Wednesday, 27 July 2016

Reader's Letter Of The Day

Spotted by Carol W in the FT:

Sir, I normally agree with your Europe correspondent, Wolfgang Münchau, and his incisive comments on European economic matters, but I disagree with him when he says that the eurozone “needs free movement [of labour] as a macroeconomic stabiliser — with people moving from countries with high unemployment to those with a shortage of labour” (“Opt-outs and the high price of misguided pragmatism”, July 25).

He states the orthodoxy, but not the reality. Labour migration is a dynamic process that tends to generate cumulative expansionary forces in the countries of destination and relative contractionary forces in the countries of origin; a process of “circular and cumulative causation”, as the famous Swedish economist Gunnar Myrdal once called it.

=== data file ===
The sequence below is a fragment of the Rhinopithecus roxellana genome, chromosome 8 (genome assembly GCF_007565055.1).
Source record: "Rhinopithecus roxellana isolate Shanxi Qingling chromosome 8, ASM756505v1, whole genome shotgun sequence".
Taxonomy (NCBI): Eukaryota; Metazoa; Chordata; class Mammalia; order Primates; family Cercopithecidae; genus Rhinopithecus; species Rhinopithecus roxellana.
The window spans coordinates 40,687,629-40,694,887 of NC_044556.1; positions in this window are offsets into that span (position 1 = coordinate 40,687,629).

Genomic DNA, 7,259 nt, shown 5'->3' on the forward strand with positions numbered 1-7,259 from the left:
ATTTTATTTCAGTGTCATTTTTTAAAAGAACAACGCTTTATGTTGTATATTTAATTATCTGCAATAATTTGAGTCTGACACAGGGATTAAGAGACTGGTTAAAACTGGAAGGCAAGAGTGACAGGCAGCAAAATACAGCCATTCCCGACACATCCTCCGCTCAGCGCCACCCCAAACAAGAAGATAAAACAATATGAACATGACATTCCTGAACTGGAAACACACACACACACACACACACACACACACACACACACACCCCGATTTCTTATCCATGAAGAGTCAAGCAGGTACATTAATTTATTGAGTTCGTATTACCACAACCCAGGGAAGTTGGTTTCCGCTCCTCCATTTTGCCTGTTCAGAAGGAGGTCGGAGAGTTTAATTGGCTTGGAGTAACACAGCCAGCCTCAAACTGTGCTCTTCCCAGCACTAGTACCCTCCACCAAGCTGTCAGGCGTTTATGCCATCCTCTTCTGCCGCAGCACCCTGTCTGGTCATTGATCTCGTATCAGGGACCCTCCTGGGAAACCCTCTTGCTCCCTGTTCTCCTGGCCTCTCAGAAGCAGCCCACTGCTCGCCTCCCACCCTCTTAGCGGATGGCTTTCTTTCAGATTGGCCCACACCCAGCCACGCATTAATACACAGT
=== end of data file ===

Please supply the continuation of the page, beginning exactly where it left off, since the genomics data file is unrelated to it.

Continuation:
If one of the purposes of the free movement of labour (and capital) within the EU is to promote the convergence of European economies, the movement to an equilibrium is far from guaranteed. The free movement of labour from poorer to richer countries is not necessarily a “macroeconomic stabiliser”. The same argument applies to regions within countries: witness the continuing north-south divide in the UK and Italy despite years of labour flows from poor to richer regions.

The disequilibrating nature of free factor movements is a powerful reason for taking work to workers, rather than encouraging the free movement of workers to work. The EU could do much more in this regard if it is serious about the economic plight of the peripheral economies of Europe with high unemployment.

Tony Thirlwall, Professor of Applied Economics, Keynes College, University of Kent.